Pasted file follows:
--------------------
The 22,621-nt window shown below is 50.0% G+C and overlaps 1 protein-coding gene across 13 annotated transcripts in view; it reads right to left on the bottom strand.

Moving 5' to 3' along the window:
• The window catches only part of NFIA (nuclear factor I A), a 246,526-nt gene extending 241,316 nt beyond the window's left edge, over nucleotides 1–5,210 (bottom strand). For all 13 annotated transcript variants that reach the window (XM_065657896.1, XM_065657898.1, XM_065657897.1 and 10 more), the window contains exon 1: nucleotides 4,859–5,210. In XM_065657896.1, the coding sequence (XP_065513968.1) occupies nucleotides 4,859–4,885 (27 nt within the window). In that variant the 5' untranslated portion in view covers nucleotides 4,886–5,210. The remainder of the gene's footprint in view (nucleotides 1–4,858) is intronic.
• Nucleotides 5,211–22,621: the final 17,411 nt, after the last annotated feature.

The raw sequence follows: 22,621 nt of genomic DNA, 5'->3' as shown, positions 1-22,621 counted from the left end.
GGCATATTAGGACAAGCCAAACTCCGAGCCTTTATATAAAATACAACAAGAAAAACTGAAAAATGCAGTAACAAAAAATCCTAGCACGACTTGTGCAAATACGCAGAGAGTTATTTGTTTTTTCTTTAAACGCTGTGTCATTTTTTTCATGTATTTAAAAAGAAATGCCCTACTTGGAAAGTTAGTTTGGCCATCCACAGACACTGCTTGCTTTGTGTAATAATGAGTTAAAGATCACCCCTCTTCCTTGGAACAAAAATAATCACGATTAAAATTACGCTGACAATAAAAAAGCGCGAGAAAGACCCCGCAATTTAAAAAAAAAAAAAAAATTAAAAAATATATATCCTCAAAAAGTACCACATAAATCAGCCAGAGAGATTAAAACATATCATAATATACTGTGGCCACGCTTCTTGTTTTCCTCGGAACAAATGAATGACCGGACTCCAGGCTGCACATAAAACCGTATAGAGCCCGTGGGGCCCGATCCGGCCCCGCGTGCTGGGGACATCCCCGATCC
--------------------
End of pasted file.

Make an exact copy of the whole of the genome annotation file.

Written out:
The 22,621-nt window shown below is 50.0% G+C and overlaps 1 protein-coding gene across 13 annotated transcripts in view; it reads right to left on the bottom strand.

Moving 5' to 3' along the window:
• The window catches only part of NFIA (nuclear factor I A), a 246,526-nt gene extending 241,316 nt beyond the window's left edge, over nucleotides 1–5,210 (bottom strand). For all 13 annotated transcript variants that reach the window (XM_065657896.1, XM_065657898.1, XM_065657897.1 and 10 more), the window contains exon 1: nucleotides 4,859–5,210. In XM_065657896.1, the coding sequence (XP_065513968.1) occupies nucleotides 4,859–4,885 (27 nt within the window). In that variant the 5' untranslated portion in view covers nucleotides 4,886–5,210. The remainder of the gene's footprint in view (nucleotides 1–4,858) is intronic.
• Nucleotides 5,211–22,621: the final 17,411 nt, after the last annotated feature.

The raw sequence follows: 22,621 nt of genomic DNA, 5'->3' as shown, positions 1-22,621 counted from the left end.
GGCATATTAGGACAAGCCAAACTCCGAGCCTTTATATAAAATACAACAAGAAAAACTGAAAAATGCAGTAACAAAAAATCCTAGCACGACTTGTGCAAATACGCAGAGAGTTATTTGTTTTTTCTTTAAACGCTGTGTCATTTTTTTCATGTATTTAAAAAGAAATGCCCTACTTGGAAAGTTAGTTTGGCCATCCACAGACACTGCTTGCTTTGTGTAATAATGAGTTAAAGATCACCCCTCTTCCTTGGAACAAAAATAATCACGATTAAAATTACGCTGACAATAAAAAAGCGCGAGAAAGACCCCGCAATTTAAAAAAAAAAAAAAAATTAAAAAATATATATCCTCAAAAAGTACCACATAAATCAGCCAGAGAGATTAAAACATATCATAATATACTGTGGCCACGCTTCTTGTTTTCCTCGGAACAAATGAATGACCGGACTCCAGGCTGCACATAAAACCGTATAGAGCCCGTGGGGCCCGATCCGGCCCCGCGTGCTGGGGACATCCCCGATCC